Last week I mentioned in this space a long Washingtonian article about the Koch/Cato legal feud that, among other things, depicted Cato President Ed Crane's musings that a September 1990 speaking snub to Charles Koch at a historic Cato conference in Moscow might have been the source of the think tank co-founders' fallout. Now the Kochs have responded to the article, on their ForABetterCato.com website. Here's a selection on the Moscow anecdote:

The truth: Charles Koch had no desire to speak, never asked to, and did not leave as a result of any disagreement.

In reality, Charles Koch's concern with the conference agenda was that it never addressed the difficulty of transforming a Communist economy to a free-market economy. Without a focus on these transition issues, Charles Koch believed the recommendations would backfire and lead to anything but a free economy (which is, indeed, what happened). When Charles Koch advised Crane of this, Crane discounted the problem and refused to make changes.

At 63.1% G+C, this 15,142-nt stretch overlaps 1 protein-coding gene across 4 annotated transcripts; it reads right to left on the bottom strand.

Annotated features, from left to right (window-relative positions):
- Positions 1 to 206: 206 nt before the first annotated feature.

Equal time: The Save Cato page on Facebook.

David Koch sits on The Reason Foundation's Board of Trustees, and Reason collaborates constantly with The Cato Institute. Disclosures and other information can be found in my prior blog posts (in chronological order): 1, 2, 3, 4, 5, 6.

Meanwhile, the Washington Post reported earlier this week that several other think tanks are facing succession issues. Excerpt:

In the past 18 months, many of the leaders associated with institutions such as the Rand Corp., the Center for New American Security, the Asia Society, the Urban Institute and several other think tanks have stepped down or announced plans to do so.

Even Edwin Feulner — a founding trustee when the Heritage Foundation opened its doors in 1973 and president since 1977 — will be exiting.